Received date: May 29, 2016; Accepted date: May 31, 2016; Published date: June 07, 2016
Citation: Nigam G, Pathak C, Farah l, Riaz M (2016) The Practice of Bypassing In-Laboratory PAP Titration During Treatment of Obstructive Sleep Apnea: A Breach of our “Do No Harm” Oath?. J Sleep Disord Ther 5:244. doi:10.4172/2167-0277.1000244
Copyright: © 2016 Nigam G, et al. This is an open-access article distributed under the terms of the Creative Commons Attribution License, which permits unrestricted use, distribution, and reproduction in any medium, provided the original author and source are credited.
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In recent years, largely dictated by third party payer policies there has been a paradigm shift in terms of utilization of in-laboratory positive airway pressure (PAP) titration studies. In-laboratory PAP titration study to determine the effective PAP setting to treat obstructive sleep apnea (OSA) is considered the gold standard practice. Unfortunately, these studies are expensive, time consuming and labor intensive. Now there has been a trend towards directly prescribing auto-titrating PAP devices to patients once they are diagnosed with OSA, foregoing in-laboratory PAP titration studies.
The AASM has issued a standard level statement cautioning against use of auto-titrating PAP devices in patients with congestive heart failure, chronic obstructive pulmonary disease, obesity hypoventilation syndrome and those with central sleep apnea syndromes . What about empiric use of these devices in patients free from such clinical comorbidities? While auto PAP devices have many salient features that make them an excellent treatment option for obstructive sleep apnea, they have their own unique set of limitations . While cost cutting in health care expenditures is inevitably permeating all disciplines in practice of medicine, a comprehensive reassessment of our current practice of often bypassing in-laboratory PAP titration study for patients diagnosed with OSA is imperative.
Certain undesired phenomena occur with use of unattended auto titrating PAP devices, although these can occur with use of fixed PAP devices as well during attended in-laboratory titrations. The first is the emergence of an iatrogenic breathing disturbance called treatment emergent central sleep apnea (TECSA). TECSA is a polysomnographic phenomenon characterized by emergence of central apneas and hypopneas during PAP titration after obstructive events have significantly resolved . TECSA may cause sleep fragmentation. It is considered to be a transient phenomenon lasting few weeks to few months. Thus, some patients may continue to have symptoms related to TECSA despite use of PAP device at home, solidifying their conviction that PAP devices do not help with the common symptoms of sleep apnea such as snoring, fatigue and daytime sleepiness. Unfortunately, many such frustrated patients would discontinue using their PAP device before TECSA fully resolves over time.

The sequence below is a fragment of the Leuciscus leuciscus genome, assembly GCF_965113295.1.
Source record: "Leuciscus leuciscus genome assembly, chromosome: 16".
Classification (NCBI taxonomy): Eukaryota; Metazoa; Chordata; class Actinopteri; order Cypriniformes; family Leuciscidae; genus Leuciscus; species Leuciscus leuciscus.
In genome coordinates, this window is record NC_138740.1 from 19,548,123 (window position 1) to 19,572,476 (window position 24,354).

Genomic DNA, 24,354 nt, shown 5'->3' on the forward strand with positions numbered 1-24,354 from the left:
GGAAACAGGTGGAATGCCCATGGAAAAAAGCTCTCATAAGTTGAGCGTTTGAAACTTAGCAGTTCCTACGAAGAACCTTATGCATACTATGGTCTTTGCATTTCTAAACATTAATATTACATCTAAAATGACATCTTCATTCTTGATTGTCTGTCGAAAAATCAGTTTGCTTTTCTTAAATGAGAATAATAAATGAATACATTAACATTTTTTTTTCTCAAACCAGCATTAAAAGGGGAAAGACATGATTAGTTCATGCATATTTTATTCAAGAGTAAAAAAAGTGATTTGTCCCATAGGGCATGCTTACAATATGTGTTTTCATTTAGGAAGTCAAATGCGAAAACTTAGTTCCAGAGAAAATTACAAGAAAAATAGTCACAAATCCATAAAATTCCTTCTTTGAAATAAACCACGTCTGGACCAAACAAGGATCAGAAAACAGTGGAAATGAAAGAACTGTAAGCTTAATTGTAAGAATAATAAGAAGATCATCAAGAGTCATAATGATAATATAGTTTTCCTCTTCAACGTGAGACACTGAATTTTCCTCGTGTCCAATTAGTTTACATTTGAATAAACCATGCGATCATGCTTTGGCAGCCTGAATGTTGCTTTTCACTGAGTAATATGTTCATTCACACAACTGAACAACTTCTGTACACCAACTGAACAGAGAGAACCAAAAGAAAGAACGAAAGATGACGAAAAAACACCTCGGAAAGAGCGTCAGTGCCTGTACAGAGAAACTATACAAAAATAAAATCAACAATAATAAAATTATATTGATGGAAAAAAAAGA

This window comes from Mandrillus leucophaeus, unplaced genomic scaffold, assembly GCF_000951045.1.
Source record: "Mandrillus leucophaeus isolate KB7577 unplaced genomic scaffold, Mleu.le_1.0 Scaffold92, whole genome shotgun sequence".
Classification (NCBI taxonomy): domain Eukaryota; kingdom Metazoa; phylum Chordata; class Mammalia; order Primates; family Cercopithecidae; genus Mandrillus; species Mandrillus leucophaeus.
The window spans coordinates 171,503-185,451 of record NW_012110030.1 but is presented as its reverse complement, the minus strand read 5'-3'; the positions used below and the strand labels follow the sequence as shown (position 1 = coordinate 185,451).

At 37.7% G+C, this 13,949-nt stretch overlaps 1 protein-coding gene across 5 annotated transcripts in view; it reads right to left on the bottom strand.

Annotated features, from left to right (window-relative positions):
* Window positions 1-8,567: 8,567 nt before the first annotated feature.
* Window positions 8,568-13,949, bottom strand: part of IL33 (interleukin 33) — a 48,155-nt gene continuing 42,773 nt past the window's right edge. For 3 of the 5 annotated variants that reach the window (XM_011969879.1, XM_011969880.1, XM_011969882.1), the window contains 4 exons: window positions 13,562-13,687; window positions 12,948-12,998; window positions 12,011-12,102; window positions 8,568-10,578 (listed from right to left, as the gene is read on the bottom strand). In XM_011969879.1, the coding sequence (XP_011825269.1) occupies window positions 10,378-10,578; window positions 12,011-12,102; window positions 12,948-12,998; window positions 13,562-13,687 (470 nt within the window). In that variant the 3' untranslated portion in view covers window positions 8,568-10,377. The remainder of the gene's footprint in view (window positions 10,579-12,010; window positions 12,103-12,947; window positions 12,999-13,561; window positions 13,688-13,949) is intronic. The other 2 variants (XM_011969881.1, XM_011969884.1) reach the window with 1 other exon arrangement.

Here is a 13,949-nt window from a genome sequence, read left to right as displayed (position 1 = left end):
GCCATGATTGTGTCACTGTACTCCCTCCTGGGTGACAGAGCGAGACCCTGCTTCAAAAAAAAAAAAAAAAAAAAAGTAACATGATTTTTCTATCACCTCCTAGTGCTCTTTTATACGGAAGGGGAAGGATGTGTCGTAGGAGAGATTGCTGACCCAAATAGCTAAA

It has been noted that APAP devices may underestimate the net effective pressure required to eradicate obstructive respiratory events and tend to overestimate the pressure delivered at the upper airway, leading to higher mask leak . Air leak in particular has been associated with sub-optimal adherence to APAPtherapy .
Unfortunately, in a PAP naïve patient, his first experience with PAP device could be his last experience if he is experiencing new symptoms with use of PAP device (such as air leaks, sleep fragmentation and nonrestorative sleep) in addition to persistence of daytime symptoms (such as fatigue and excessive daytime sleepiness). An opportunity to do inlaboratory titration is an opportunity to capture if a particular patient is at risk of developing air leak and TECSA. Such patients can then undergo mask refits and pressure readjustments, reassured about transient nature of TECSA and their PAP adherence can be closely followed.
Oxygen desaturation while using PAP device is another issue. While central apneas are not typically associated with significant oxygen desaturation, occasionally protracted episodes of central apneas can occur with PAP usage and could be associated with critical drop in oxyhemoglobin saturation, which can make use of PAP devices in such patients detrimental . An opportunity to do in-laboratory titration is an opportunity to capture appearance of treatment related central apneas, record the duration of these central apneas and the associated degree of oxygen desaturation. Based on baseline severity of OSA and patient’s symptoms, a decision may be made to use non-PAP based treatments (positional therapy, oral appliance or oral pressure therapy ) if frequent and profound oxygen desaturations are noted.
Attended, in-laboratory PAP titration can provide invaluable information about how well a patient is suited to be using the PAP device. More problems surface and are acknowledged when one actually undertakes the titration study than can be anticipated based on hypothetical speculation. Considering that most patients with OSA will require PAP treatments for their lifetime, it only seems fair to at least allow them the opportunity to undertake one attended inlaboratory titration study at the beginning of this arduous journey of using PAP device nightly for the rest of their lives. More likely than not, this will enhance their PAP experience and adherence in the long term. By providing the opportunity to witness any undesirable events that unfold during that titration study it will allow us, the healthcare providers to educate and in certain instances “do no harm” to our patients, in cases where such a possibility exists.
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